Philips CPAP users are being warned of potential fire and overheating risks associated with the beleaguered machines, according to the FDA.

The U.S. Food and Drug Administration reported it received more than 270 medical device reports, or MDRs, associated with thermal issues from people using the Philips DreamStation 2 CPAP machines between Aug. 1 and Nov. 15.

By comparison, the agency only received 30 such reports in the previous three years. 

“The FDA is committed to assuring this new safety issue is resolved expeditiously. We will continue to monitor the company’s handling of this, among other safety issues, to ensure they take appropriate steps to mitigate the risk to patients,” said Dr. Jeff Shuren, director of the FDA’s Center for Devices and Radiological Health. 

A day after the FDA issued the warning, Philips released a statement claiming it sent the reports to the FDA as part of a “retrospective review.”

“Philips Respironics is in discussions with the [FDA] regarding the reports it filed with the FDA related to possible thermal issues in the humidifier of the DreamStation 2 sleep therapy device while in use,” the statement said. “Philips Respironics filed these approximately 270 reports over the last three months which cover a three-year period following a retrospective review of possible thermal complaints related to DreamStation 2 since the launch of the product.”

The CPAP machine, Philips said, is safe provided that users follow the safety instructions in the DreamStation 2’s 68-page manual.

Reports of Fires, Burns

Millions of Philips CPAP, BiPAP and mechanical ventilator devices were part of a worldwide CPAP recall after polyester-based polyurethane sound abatement foam insulation degraded, sending toxic fumes and particles into users’ mouths and airways.

Broken-down foam could cause toxic exposure resulting in respiratory and carcinogenic effects. FDA officials said they do not believe the overheating issue is connected to the foam.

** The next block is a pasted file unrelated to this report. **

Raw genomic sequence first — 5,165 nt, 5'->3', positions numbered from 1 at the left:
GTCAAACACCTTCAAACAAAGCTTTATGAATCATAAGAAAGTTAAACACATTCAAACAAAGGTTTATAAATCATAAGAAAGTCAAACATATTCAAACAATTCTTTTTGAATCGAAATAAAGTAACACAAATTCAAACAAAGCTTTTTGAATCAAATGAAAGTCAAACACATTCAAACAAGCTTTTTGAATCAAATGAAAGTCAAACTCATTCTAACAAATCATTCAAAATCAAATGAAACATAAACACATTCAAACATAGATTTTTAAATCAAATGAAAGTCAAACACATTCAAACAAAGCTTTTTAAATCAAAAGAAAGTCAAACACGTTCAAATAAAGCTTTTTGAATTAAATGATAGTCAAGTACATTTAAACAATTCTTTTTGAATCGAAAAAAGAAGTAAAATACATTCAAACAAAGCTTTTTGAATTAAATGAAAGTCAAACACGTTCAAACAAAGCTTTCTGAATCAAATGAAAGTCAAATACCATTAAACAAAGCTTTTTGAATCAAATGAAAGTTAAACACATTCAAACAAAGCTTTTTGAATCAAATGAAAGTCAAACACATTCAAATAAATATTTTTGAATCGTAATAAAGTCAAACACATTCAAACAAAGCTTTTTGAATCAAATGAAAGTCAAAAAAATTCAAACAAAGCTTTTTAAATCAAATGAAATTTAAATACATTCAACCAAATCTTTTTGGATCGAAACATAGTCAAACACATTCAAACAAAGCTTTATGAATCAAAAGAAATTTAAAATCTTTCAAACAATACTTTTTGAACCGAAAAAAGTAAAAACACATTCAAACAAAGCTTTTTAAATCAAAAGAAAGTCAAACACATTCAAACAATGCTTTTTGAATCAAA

The recent MDRs included issues like fire, smoke, burns and other signs of overheating while using the machines, according to the FDA.

Current Philips CPAP Lawsuits 

People who used Philips’ recalled CPAP machines have filed Philips CPAP lawsuits after suffering injuries from PE-PUR foam exposure.

Symptoms include airway inflammation, chest pressure, cancer, coughing and difficulty breathing, among others.

The Philips CPAP lawsuits claim the devices were defective and the company did not adequately warn the users about the risk of serious injury. 

More than 740 cases are pending in multidistrict litigation and could go to trial as early as 2024. Lawyers are actively taking cases.

Recommendations for DreamStation CPAP Users

The Philips DreamStation 2 machine is used to treat obstructive sleep apnea patients who fail to breathe while they sleep. 

According to the manufacturer, the device utilizes Continuous Positive Airway Pressure, an internal humidifier and optional heated tubing to deliver humidification and added comfort during therapy. 

The FDA recommends the following for safe usage:

  • Place the CPAP machine on a firm, flat surface away from carpet, fabric or other flammable materials.
  • Carefully clean the CPAP machine and empty the water reservoir.
  • Allow the machine to cool for 15 minutes before removing the tank to avoid the risk of burns.
  • Inspect the machine daily before and after use for unusual smells or changes. Some issues may only be noticed when the machine is running.
  • Unplug the machine and stop using it if there is a burning odor, smoke or unusual odor; or if there is a change in the appearance or unexplained changes in performance; if water is spilled on the machine; or if it makes unusual sounds. 

The FDA and Philips Respironics are working together to understand what is causing the thermal issues. The FDA encourages anyone who encounters a problem with a Philips CPAP machine to report it to them using the MedWatch Voluntary Reporting Form